By Nancy DeSando and Susan Phelan
Implementing a low-dose lung cancer screening (LCS) program can be a major endeavor.
From developing a workflow process, to educating referring physicians, to promoting and attracting screening candidates, a successful LCS program implementation is like a journey and it requires an effective data management strategy.
If you’ve already embarked on a low-dose LCS program, you may have encountered some of these data management hot topics:
1. You use spreadsheets to manage screening data
It might be a quick fix for getting started, but managing screening data in spreadsheet tools such as Microsoft Excel proves difficult and frustrating when assigning codes for even the simplest data, such as gender, or cross-referencing numbers. Any cost savings from using an existing tool are drained by the time required to enter coded data in a sheet, create a flat file, and upload to the American College of Radiology (ACR) for reimbursement by the Centers for Medicare and Medicaid Services (CMS).
Another cause for concern regarding spreadsheet submission is the potential for missed data. Often, missing data elements are not identified until after a file is sent to the ACR Registry.
Using a data management tool with an intuitive entry workflow can help to avoid missed data. The ACR Lung Cancer Screening Registry site lists the certified software partners with solutions for managing screening data for proper reimbursement and the ability to electronically upload screening data to the ACR in a simple step.
2. You gather and enter screening data by accessing various systems/databases
Are you spending hours copying data from various workstations and databases and pasting it into your spreadsheets?
Utilizing Health Level 7 (HL7) interfacing from your Health Information System (HIS)/Electronic Medical Record (EMR) or Radiology Information System (RIS) can help capitalize on sending the required elements to your screening data management tool. This can save time if the defined data are available within your network. The pre-population of patient data into the tool can enhance your process workflow and reduce the manual effort needed to capture the required patient data. The workflow process should be defined, and all locations educated to ensure consistency.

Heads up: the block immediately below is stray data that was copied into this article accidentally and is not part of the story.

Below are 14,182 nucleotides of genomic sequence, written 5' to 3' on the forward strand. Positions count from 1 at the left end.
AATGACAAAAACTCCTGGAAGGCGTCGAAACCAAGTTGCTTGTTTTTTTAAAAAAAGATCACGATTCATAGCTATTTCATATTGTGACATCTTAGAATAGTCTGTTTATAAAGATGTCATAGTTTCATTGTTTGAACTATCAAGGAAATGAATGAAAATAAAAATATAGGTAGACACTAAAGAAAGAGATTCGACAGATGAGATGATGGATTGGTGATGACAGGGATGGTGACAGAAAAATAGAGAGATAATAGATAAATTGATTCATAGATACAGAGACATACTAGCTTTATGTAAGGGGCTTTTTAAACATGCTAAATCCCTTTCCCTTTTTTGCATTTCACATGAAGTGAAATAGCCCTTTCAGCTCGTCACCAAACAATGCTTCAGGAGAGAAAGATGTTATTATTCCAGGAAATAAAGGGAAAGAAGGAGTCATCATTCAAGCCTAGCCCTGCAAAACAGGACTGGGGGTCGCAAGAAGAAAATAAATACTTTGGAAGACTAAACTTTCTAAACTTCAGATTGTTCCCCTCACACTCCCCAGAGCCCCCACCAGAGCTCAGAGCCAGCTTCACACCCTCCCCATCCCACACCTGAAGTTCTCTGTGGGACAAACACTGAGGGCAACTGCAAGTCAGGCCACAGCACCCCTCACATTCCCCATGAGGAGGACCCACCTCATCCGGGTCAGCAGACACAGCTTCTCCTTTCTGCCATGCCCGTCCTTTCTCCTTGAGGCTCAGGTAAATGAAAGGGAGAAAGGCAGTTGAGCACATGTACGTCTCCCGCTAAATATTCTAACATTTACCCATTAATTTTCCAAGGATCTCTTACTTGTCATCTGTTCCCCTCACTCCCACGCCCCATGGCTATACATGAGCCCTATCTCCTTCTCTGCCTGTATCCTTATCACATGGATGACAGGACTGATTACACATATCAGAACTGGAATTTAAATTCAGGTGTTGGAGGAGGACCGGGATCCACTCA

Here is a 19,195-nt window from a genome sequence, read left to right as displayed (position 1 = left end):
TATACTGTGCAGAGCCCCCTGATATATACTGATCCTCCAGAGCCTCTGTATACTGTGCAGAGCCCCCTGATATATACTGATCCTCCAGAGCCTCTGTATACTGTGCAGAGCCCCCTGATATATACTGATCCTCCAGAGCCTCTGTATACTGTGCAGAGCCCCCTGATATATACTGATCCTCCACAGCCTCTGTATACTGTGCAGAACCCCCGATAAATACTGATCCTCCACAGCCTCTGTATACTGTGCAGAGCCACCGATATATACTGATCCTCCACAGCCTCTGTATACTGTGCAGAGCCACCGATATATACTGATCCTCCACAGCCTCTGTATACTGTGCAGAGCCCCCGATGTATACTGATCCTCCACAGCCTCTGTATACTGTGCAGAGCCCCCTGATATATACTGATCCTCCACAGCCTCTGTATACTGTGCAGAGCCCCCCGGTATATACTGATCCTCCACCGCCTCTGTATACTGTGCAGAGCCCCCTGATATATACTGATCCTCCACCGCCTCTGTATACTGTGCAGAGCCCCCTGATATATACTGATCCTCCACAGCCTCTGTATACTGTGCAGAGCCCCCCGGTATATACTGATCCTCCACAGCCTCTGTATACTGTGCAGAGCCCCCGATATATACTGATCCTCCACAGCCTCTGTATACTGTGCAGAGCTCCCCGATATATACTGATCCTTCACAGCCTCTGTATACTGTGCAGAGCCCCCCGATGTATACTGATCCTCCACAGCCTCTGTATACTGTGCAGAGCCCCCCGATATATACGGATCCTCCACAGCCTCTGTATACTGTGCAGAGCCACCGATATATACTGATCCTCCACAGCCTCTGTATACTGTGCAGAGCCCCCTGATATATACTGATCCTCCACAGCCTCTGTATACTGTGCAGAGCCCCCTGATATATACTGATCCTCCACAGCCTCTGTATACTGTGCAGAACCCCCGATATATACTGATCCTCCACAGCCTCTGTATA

Also, consider acquiring a screening data management tool to ensure data completeness, consistency, and accuracy. The use of a screening data management tool can also help to avoid the risks of missing information and the necessity to resubmit screening data, and optional elements such as incidental findings found through the screening process can be efficiently documented for communication to the ACR.
Furthermore, when screening data are gathered locally across multiple screening locations in your network, it may be difficult to centralize the data efficiently.
3. You don’t have the time to deploy a new data management tool or train your users on it
Clinical software applications have a reputation as expensive and time consuming to install. Professional services used to be required for implementation and user training, escalating costs.
However, newly released applications are web-based, cloud-based, and self-installable. These solutions offer the ability for local administrators to choose which optional elements are also collected.
4. You don’t have time or resources to coordinate patient follow up
With a small patient population, it may be possible to track and follow up with screening patients. In an IMV study, LDCT Lung Cancer Screening Programs: Navigating the Path Toward Population Health, a western rural hospital with less than 200 beds and few screening cases reported, “We have such a small population that tracking and follow up are easy using our EMR … in our case, following two a month is simple.”
However, with a large number of patients to track, a southern imaging center-multispeciality clinic reported, “We had a system that we were doing manually to track the patients … backlogged almost 300 patients.”
An IT system or application would help streamline the patient tracking process and help with patient follow up: letters to alert the patient of their exam result and letters to remind patients to return for follow up appointments.
5. You cannot perform adequate reporting
Can you run reports from Microsoft Excel? Certainly. You can devise simple charts and graphs for depicting data. However, it may take more effort to combine spreadsheets from multiple ACR submissions and continue to track the program as you add more patients into your screening program.
Some of the screening data management tools contain good analytics features that can accommodate patient data over time for follow up appointments and data in subsequent years. This can help your organization to understand the overall health of your population and the success of the screening program.
Managing the data in your LCS program can be challenging. However, through organizations such as the ACR, support is available, and tools exist to not only manage the data but to help optimize your screening program results.
About the authors: Nancy DeSando, RT(R)(M), CIIP, is senior product manager for Siemens Healthineers. Susan Phelan RTR(CT) is CT manager for South Jersey Radiology Associates, an organization with 7 of 12 medical imaging locations in southern New Jersey providing lung screening.